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Daniel B.: Kevitsky and David-Wynn: Miller v. Indymac Bank

January 6, 2012

DANIEL B.: KEVITSKY AND DAVID-WYNN: MILLER, PLAINTIFFS,
v.
INDYMAC BANK, ET AL., DEFENDANTS.



The opinion of the court was delivered by: Sandra M. Snyder United States Magistrate Judge

ORDER DISMISSING COMPLAINT FOR FAILURE TO STATE A CLAIM WITH LEAVE TO AMEND WITHIN THIRTY DAYS (Doc. 1)

Screening Order

Plaintiffs Daniel B.: Kevitsky and David-Wynn: Miller, proceeding pro se, filed this complaint on January 3, 2012, apparently alleging claims relating to certain real property owned or formerly owned by Plaintiff Kevitsky. This matter has been referred to the magistrate judge pursuant to 28 U.S.C. § 636(b) and Local Rules 72-302 and 72-304.

I. Screening Requirement

A court has inherent power to control its docket and the disposition of its cases with economy of time and effort for both the court and the parties. Landis v. North American Co., 299 U.S. 248, 254-55 (1936); Ferdik v. Bonzelet, 963 F.2d 1258, 1260 (9th Cir.), cert. denied, 506 U.S. 915 (1992). This Court screens all complaints filed by plaintiffs in propria persona to ensure that the action is not frivolous or malicious, that the action states a claim upon which relief may be granted, and that the complaint does not seek monetary relief from a defendant who is immune from such relief.

II. Factual Background

The complaint in this matter is written in a dialect other than standard American English. As a result, the Court is unable to accurately determine Plaintiffs' factual allegations, if any. The Court has determined that Kevitsky is the owner or former owner of real property located at 21702 Crystal Falls Dr., Sonora, California. On July 16, 2004, Kevitsky, denominated as an unmarried man, executed a Deed of Trust to IndyMac Bank, F.S.B., in the amount of $156,000.00. Plaintiffs' claims are somehow related to the property and the 2004 deed of trust. The Court is unable to determine in what way, if at all, Miller has claims relating to Kevitsky's property.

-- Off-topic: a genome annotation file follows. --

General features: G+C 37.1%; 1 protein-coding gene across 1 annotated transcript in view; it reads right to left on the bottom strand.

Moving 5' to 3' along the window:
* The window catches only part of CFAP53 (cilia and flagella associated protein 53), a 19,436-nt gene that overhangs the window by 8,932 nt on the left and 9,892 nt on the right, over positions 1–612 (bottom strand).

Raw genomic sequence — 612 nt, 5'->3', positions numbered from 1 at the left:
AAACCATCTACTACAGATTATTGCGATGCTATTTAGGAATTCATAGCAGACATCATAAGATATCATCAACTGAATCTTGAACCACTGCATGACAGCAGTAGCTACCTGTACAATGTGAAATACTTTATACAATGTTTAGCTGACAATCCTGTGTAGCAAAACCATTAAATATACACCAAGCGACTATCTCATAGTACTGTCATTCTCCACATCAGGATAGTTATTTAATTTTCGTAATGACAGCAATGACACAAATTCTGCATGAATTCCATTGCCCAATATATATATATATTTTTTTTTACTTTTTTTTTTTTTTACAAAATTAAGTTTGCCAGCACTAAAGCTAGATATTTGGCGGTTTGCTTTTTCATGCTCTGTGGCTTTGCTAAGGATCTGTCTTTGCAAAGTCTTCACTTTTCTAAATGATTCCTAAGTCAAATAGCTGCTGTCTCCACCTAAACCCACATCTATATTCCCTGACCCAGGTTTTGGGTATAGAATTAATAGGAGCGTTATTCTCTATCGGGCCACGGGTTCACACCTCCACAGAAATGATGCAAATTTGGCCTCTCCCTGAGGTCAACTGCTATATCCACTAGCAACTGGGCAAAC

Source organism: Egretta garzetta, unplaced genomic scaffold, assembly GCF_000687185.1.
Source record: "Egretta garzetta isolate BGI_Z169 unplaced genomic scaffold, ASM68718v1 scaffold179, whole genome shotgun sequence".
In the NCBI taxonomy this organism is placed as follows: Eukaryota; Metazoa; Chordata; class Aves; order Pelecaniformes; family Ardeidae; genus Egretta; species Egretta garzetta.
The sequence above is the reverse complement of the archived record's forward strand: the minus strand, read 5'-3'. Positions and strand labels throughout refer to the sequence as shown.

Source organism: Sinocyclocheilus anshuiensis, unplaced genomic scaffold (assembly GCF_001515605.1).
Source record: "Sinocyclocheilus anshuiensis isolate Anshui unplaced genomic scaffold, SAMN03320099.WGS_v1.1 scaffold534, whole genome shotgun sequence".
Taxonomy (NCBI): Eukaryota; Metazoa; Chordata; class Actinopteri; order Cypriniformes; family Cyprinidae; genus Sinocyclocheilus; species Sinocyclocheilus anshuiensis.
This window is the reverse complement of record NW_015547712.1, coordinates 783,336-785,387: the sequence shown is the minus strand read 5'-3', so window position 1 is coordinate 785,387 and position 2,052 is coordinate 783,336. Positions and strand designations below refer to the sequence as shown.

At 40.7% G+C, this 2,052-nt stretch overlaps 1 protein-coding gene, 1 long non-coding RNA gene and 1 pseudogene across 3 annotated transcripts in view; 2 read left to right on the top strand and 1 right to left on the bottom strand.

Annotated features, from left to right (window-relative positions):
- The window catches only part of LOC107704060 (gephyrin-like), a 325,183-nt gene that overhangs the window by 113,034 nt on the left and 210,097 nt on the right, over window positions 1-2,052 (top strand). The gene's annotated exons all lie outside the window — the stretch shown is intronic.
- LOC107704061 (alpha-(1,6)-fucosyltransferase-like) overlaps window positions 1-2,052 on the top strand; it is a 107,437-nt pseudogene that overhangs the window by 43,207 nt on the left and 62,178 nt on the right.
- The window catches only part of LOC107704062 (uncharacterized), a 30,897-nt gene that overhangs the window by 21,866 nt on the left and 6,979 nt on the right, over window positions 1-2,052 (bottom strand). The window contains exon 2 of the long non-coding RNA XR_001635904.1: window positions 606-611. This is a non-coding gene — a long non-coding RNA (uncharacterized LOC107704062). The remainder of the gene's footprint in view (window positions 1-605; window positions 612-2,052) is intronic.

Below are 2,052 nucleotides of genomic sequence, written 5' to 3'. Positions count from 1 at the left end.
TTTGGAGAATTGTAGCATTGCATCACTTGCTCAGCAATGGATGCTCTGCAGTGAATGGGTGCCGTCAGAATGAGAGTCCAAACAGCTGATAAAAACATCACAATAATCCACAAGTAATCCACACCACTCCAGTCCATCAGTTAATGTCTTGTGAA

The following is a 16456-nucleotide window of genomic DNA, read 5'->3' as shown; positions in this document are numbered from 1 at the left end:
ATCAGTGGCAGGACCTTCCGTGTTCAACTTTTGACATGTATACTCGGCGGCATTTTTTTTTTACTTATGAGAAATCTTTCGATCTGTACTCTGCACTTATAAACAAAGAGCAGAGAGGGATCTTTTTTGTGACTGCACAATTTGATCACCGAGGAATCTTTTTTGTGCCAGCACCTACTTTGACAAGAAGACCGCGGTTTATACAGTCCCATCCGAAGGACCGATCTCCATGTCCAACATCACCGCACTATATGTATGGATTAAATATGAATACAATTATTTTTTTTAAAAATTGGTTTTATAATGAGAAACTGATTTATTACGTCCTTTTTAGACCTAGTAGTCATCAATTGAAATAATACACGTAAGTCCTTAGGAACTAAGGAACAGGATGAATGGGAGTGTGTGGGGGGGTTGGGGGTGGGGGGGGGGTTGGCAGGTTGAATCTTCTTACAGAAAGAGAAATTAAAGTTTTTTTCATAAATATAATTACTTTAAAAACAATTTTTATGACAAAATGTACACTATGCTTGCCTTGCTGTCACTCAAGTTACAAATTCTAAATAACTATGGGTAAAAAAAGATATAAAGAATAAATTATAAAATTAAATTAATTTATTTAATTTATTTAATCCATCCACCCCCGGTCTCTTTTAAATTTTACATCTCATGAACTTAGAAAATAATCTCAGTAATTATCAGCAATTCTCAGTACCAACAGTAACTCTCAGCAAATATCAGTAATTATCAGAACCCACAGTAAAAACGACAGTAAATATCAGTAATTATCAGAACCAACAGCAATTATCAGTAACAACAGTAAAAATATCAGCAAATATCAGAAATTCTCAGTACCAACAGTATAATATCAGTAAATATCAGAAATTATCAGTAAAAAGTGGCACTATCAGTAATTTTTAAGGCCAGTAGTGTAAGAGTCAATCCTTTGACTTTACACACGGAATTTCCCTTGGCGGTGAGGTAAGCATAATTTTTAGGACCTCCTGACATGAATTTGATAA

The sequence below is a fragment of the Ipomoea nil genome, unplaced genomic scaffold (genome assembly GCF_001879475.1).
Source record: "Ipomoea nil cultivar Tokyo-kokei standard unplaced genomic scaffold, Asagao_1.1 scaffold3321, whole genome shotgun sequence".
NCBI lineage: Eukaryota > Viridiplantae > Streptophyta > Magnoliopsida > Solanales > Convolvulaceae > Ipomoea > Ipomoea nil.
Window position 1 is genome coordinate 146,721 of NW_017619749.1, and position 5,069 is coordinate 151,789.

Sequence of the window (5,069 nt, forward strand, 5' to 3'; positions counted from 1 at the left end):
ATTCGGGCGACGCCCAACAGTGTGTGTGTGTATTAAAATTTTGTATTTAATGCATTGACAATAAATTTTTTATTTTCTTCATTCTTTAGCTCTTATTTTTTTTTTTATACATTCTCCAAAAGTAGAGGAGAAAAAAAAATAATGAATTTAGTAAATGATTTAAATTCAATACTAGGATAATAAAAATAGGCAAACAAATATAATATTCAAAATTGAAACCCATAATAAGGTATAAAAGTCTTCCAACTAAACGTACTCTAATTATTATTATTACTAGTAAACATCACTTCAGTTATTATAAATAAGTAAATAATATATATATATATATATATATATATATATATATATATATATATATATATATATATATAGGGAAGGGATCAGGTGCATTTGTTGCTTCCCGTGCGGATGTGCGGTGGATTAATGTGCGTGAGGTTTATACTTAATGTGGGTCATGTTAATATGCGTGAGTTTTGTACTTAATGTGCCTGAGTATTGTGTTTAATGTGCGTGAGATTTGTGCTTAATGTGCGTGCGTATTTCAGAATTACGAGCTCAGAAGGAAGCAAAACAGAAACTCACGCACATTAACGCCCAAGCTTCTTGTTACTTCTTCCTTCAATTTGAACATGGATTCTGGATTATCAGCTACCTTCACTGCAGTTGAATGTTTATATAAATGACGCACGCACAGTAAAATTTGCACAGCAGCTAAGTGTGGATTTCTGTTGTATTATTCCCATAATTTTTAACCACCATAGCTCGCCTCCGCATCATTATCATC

III. Rule 8

Claim for Relief. A pleading that states a claim for relief must contain:

1. a short and plain statement of the grounds for the court's jurisdiction, unless the court already has jurisdiction and the claim needs no new jurisdictional support;

2. a short and plain statement of the claim showing the pleader is entitled to relied; and

3. a demand for the relief sought, which may include relief in the alternative or different types of relief. F.R.Civ.P. 8(a).

Because the complaint has been prepared in a dialect other than standard American English, the Court cannot conclude that it meets the requirements of Rule 8 or that it states one or more cognizable claims. See Miller v. Korte, 2002 WL 32350068 (W.D. Wis. September 11, 2002) (No. 02-C-504-C). Neither the Court nor the defendants are required to interpret pleadings prepared in an unfamiliar language. "[T]he official language of the Court is standard American English." United States v. Kriemelmeyer, 2007 WL 5479293 (W.D. Wis. July 26, 2007) (No. 07-CR-052-C-01).

Rule 8 is intended "to protect defendants from undefined charges, and to keep the federal courts free of frivolous suits." Howard v. Koch, 575 F.Supp. 1299, 1304 (E.D. N.Y. 1982). Put another way, "[t]he purpose of Rule 8(a)(2) is to avoid verbose allegations; to notify the defendants of the claim upon which plaintiff seeks recovery; to assist and not deter the disposition of the litigation on its merits; to achieve brevity and clarity in pleading and to shape the issues for trial." ...


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